A method is also provided for storing light sensitive exposed storage layer radiation screens. The method includes removing an exposed storage layer radiation screen contained within a screen envelope from a patient's mouth, and releasing the screen from the screen envelope, without touching the screen, such that the screen drops out of the screen envelope and through an aperture of a container for storing the screen which prevents light exterior to the container from reaching the screen. By following this method, the latent image on the exposed radiation screens is retained while minimizing the risk of transfer of infectious agents which may be present on the screen envelope and user's gloves.

BRIEF DESCRIPTION OF THE DRAWINGS

FIG. 1 illustrates a shadowing effect due to improper transport of screens which is avoided by using the container and method of the present invention.

FIG. 2 illustrates an example of a container according to the present invention.

FIGS. 3A-B provide perspective views of the top piece of the container shown in FIG. 2.

FIG. 3A illustrates the top piece of the container shown in FIG. 2 as seen from above.

FIG. 3B illustrates the top piece of the container shown in FIG. 2 as seen from below.

FIGS. 4A-B provide perspective views of the bottom piece of the container shown in FIG. 2.

FIG. 4A illustrates the bottom piece of the container shown in FIG. 2 as seen from above.

FIG. 4B illustrates the bottom piece of the container shown in FIG. 2 as seen from below.

FIG. 5 illustrates a cut-away profile view of the container shown in FIG. 2.

DESCRIPTION OF THE PREFERRED EMBODIMENTS

The present invention relates to a container and method for storing light-sensitive storage layer radiation screens. The container has walls enclosing an interior volume. The walls include an aperture sized to allow the passage of a storage layer radiation screen from the container exterior into the interior volume. The cross-sectional area of the aperture is chosen to be as small as is practical. The walls are shaped to create an interior dark section within the interior volume that is not directly exposed to the ambient light exterior to the container. The interior surfaces of the container have a low reflectance for the wavelengths of radiation that degrade the latent image on the storage radiation screens. The container also contains a screen receiving surface adjacent to the aperture which is shaped to direct a radiation screen dropped onto the screen receiving surface into and through the aperture into the interior volume. The container further includes an interior guiding section shaped to direct a radiation screen dropped through the aperture such that the screen comes to rest in the interior dark section of the interior volume.

The screen receiving surface is broad enough that a user may drop a radiation screen out of a protective envelope held above the screen receiving surface and have the radiation screen land on the screen receiving surface. This provides the advantage that a technician may drop an exposed storage layer radiation screen from its protective envelope onto the screen receiving surface, and have the radiation screen fall unassisted into the interior volume of the container, i.e., without the technician having to touch either the screen or the container. This minimizes the risk of transferring infectious agents from the protective envelope and the technician's gloves to the radiation screen and/or the container.

The interior dark section and interior guiding section provide the advantage that light sensitive radiation screens dropped onto the screen receiving surface come to rest in a dark environment which minimizes degradation of the latent images present on the screens. This dark environment has the further effect of minimizing the degradation due to shadowing. Shadows occur when one storage radiation screen lies on top of another storage layer screen such that the top screen blocks only a fraction of the bottom screen's surface from the ambient light. The ambient light releases some of the stored energy in the exposed portion of the bottom screen, but does not affect the stored energy in the blocked portion of the screen. Thus the blocked portion of the bottom screen retains a stronger latent image than the exposed section of the screen. This disparity in latent image quality makes it difficult to read the entire screen and can obscure information in the image. The amount of degradation experienced by an exposed storage layer radiation screen depends upon the amount of light energy to which the screen is exposed.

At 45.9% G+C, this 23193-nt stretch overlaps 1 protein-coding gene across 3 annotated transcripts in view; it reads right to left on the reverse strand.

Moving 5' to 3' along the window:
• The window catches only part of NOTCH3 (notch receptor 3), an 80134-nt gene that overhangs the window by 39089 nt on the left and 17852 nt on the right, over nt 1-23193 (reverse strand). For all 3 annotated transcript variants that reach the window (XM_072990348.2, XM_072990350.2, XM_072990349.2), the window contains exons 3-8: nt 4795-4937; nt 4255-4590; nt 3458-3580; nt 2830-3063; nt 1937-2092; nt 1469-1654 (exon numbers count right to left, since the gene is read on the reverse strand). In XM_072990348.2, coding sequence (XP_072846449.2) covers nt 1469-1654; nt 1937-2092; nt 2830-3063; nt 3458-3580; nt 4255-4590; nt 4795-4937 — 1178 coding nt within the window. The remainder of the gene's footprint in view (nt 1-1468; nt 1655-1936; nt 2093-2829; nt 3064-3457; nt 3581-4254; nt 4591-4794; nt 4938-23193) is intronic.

FIG. 1 illustrates a shadow being formed on a first screen 2 due to a second screen 1 partially blocking light 6 from reaching the first screen 2. As illustrated, the first screen 2 has a dark region 8 and a lighter region 4 which was exposed to the light 6.

The interior guiding section and interior dark section preferably are shaped so as to cause a series of radiation screens, when dropped through the aperture, to become stacked upon one another. This has the advantage of preventing the piling of radiation screens with open spaces between them, thus providing more efficient storage of the radiation screens and allowing for the enclosure of a larger number of radiation screens into the interior volume. Preferably the interior guiding section and interior dark section are shaped so as to cause the radiation screens to stack substantially evenly. This provides the advantage of maximum space efficiency in storing the radiation screens. Neat stacking of the radiation screens also minimizes degradation of the latent images caused by shadowing.

In one embodiment the container includes an interior member which is sized and positioned to prevent light passing through the aperture from directly reaching the dark portion of the interior. Because of the interior member, radiation may only reach the stored radiation screens after reflecting several times off of the interior surfaces of the container. The low reflectivity of the interior surfaces for the wavelengths of radiation that degrade the latent images ensures that radiation entering the aperture will be substantially attenuated before reaching the radiation screens.